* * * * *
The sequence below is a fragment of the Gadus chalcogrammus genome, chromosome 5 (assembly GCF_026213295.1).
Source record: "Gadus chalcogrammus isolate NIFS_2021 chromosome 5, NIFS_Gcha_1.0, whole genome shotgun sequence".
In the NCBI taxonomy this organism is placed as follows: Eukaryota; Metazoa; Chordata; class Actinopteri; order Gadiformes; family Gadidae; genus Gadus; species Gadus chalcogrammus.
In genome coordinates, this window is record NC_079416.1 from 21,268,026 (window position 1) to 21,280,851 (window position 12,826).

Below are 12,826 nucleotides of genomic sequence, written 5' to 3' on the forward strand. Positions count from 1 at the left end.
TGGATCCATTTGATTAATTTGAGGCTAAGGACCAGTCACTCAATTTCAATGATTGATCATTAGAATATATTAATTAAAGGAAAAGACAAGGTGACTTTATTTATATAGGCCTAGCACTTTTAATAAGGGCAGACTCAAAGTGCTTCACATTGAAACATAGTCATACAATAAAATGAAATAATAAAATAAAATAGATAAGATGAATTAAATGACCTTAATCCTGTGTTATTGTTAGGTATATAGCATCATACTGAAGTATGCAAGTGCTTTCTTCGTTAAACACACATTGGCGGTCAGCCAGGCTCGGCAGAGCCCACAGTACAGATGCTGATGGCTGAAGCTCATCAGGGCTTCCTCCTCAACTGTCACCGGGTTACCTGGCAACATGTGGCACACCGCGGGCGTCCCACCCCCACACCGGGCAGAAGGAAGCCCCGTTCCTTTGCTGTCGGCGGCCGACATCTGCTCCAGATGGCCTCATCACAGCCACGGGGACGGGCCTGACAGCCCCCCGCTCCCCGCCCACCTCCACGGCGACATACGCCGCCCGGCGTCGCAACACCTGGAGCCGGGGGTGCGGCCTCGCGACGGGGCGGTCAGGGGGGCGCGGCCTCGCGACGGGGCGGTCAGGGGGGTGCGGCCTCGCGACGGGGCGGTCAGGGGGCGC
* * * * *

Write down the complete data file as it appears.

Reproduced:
The sequence below is a fragment of the Gadus chalcogrammus genome, chromosome 5 (assembly GCF_026213295.1).
Source record: "Gadus chalcogrammus isolate NIFS_2021 chromosome 5, NIFS_Gcha_1.0, whole genome shotgun sequence".
In the NCBI taxonomy this organism is placed as follows: Eukaryota; Metazoa; Chordata; class Actinopteri; order Gadiformes; family Gadidae; genus Gadus; species Gadus chalcogrammus.
In genome coordinates, this window is record NC_079416.1 from 21,268,026 (window position 1) to 21,280,851 (window position 12,826).

Below are 12,826 nucleotides of genomic sequence, written 5' to 3' on the forward strand. Positions count from 1 at the left end.
TGGATCCATTTGATTAATTTGAGGCTAAGGACCAGTCACTCAATTTCAATGATTGATCATTAGAATATATTAATTAAAGGAAAAGACAAGGTGACTTTATTTATATAGGCCTAGCACTTTTAATAAGGGCAGACTCAAAGTGCTTCACATTGAAACATAGTCATACAATAAAATGAAATAATAAAATAAAATAGATAAGATGAATTAAATGACCTTAATCCTGTGTTATTGTTAGGTATATAGCATCATACTGAAGTATGCAAGTGCTTTCTTCGTTAAACACACATTGGCGGTCAGCCAGGCTCGGCAGAGCCCACAGTACAGATGCTGATGGCTGAAGCTCATCAGGGCTTCCTCCTCAACTGTCACCGGGTTACCTGGCAACATGTGGCACACCGCGGGCGTCCCACCCCCACACCGGGCAGAAGGAAGCCCCGTTCCTTTGCTGTCGGCGGCCGACATCTGCTCCAGATGGCCTCATCACAGCCACGGGGACGGGCCTGACAGCCCCCCGCTCCCCGCCCACCTCCACGGCGACATACGCCGCCCGGCGTCGCAACACCTGGAGCCGGGGGTGCGGCCTCGCGACGGGGCGGTCAGGGGGGCGCGGCCTCGCGACGGGGCGGTCAGGGGGGTGCGGCCTCGCGACGGGGCGGTCAGGGGGCGC